Serious question. Should Short Night of Glass Dolls be classified as a Giallo? The usual definition of a Giallo is as follows: “A very stylish Italian suspense-thriller. The killer usually dons black leather gloves.” Now, technically Giallo means Yellow in Italian, which was the colour of a series of yellow-coloured thriller books. However, since Mario Bava and Dario Argento solidified Giallo as being a thriller that features over the top murders and black-gloved killers, that’s what we have come to think of as Giallo. So, once again, does Short Night of Glass Dolls classify as a Giallo? It only features one on-screen murder and no black gloves. However, it features a mystery-laced thriller, steeped in a whodunnit scenario. Personally for me, yes the film does fall under the Giallo genre.
Okay, let’s see what Short Night of Glass Dolls is all about. The film stars Jean Sorel as Gregory Moore, who ends up in a morgue supposedly dead. However, he isn’t dead, but in some weird state that makes everyone think he is deceased but is conscious of everything that is happening around him. While he sits on a morgue slab, he dissects everything that put him in this current situation. His girlfriend, played by Barbara Bach, is missing and he doesn’t know what happened to her. The film bounces back and forth between his present situation and his past circumstances that brought him to this cold, steely platform that rests his supposedly dead body. As Gregory remembers everything that brought him here, the viewer is subjected to a crazy story of mystery, intrigue and obscene scenarios that will baffle the mind. Eventually, everything acclimates in an ending that you will not see coming.
Short Night of Glass Dolls doesn’t seem like a typical Giallo film, but Director Aldo Lado manages to spin a tale that keeps the viewer intrigued as to what exactly put Gregory in his current situation. You’ll be gripped from the start, and you won’t see what is going to go down all the way until the final credits roll. Some will be disappointed in the resolution, as certain viewers would prefer a happier ending, but honestly, this is the only way the film could end. It ends on despair, and it encapsulates everything that Gregory has gone through and proves that not all stories have a happy ending.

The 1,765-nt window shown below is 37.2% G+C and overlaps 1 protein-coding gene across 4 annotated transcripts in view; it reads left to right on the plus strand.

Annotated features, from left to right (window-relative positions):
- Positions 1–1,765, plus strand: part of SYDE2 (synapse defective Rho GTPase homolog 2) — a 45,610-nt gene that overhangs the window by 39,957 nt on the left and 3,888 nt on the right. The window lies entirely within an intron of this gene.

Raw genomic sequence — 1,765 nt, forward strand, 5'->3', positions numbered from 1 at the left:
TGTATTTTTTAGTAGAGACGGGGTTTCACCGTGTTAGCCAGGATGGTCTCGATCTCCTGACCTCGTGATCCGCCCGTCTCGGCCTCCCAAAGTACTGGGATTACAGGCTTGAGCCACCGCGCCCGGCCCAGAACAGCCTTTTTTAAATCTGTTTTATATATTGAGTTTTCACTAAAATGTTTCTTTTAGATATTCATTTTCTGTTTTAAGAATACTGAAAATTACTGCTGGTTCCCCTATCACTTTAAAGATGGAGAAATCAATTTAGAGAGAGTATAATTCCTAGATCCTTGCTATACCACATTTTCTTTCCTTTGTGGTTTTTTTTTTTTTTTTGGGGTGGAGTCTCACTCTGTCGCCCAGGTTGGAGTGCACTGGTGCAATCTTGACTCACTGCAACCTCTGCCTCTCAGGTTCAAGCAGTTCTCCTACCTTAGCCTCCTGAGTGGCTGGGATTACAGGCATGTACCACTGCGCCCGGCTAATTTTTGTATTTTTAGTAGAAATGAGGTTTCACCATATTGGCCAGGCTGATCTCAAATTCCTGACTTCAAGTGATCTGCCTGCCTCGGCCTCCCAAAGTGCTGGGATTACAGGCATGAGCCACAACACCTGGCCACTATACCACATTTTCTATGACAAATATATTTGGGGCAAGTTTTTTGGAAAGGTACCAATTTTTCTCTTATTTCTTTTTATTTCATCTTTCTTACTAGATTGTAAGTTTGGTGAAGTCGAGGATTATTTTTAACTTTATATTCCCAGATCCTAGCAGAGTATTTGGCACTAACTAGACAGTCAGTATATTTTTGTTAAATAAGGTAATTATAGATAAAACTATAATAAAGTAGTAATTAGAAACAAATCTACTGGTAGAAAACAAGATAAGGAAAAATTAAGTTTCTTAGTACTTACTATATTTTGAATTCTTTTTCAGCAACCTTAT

Short Night of Glass Dolls has been released on Blu-ray from several different companies. 88 Films released it for the UK crowd, and both Camera Obscura and Alive have released it for German crowds. However, the version I’m talking about is the US release from Twilight Time limited to 3000 copies. It seems that the Twilight Time release is similar to the 88 Films release. This means we get a solid enough transfer, with only a slight bit of dirt and damage. Colour representation is quite nice with fine black levels. However, the Camera Obscura release seems to have a much more even grain, whereas the TT and 88 Films release has a bit a muddled look to the grain. The audio presentation is DTS-HD Master Audio 2.0 for both the English and Italian dubs. No issues cropped up for me. (Head over to caps-a-holic to see the differences between Camera Obscura and the 88 Films release to get a better idea of what the Twilight Time Blu will look like.)
Unfortunately, extras for the Twilight Time Blu-ray release land on the light side. We do get an audio commentary with Film Historians David Del Valle and Matteo Molinari, and an isolated soundtrack from Ennio Morricone, who is always solid. Finishing everything off is an English and Italian trailer. No featurettes that Camera Obscura included.
Even though Twilight Time doesn’t include all the features that other releases have, it has an acceptable video and audio presentation that makes the release an all-around solid purchase. I would have loved some more features, but the film is gripping enough that a standout video and audio presentation makes this purchase worthwhile.
Short Night of Glass Dolls spins a yarn that will leave you guessing until the shocking ending. Twilight Time releases a Blu-ray light on features but has solid audio and video.
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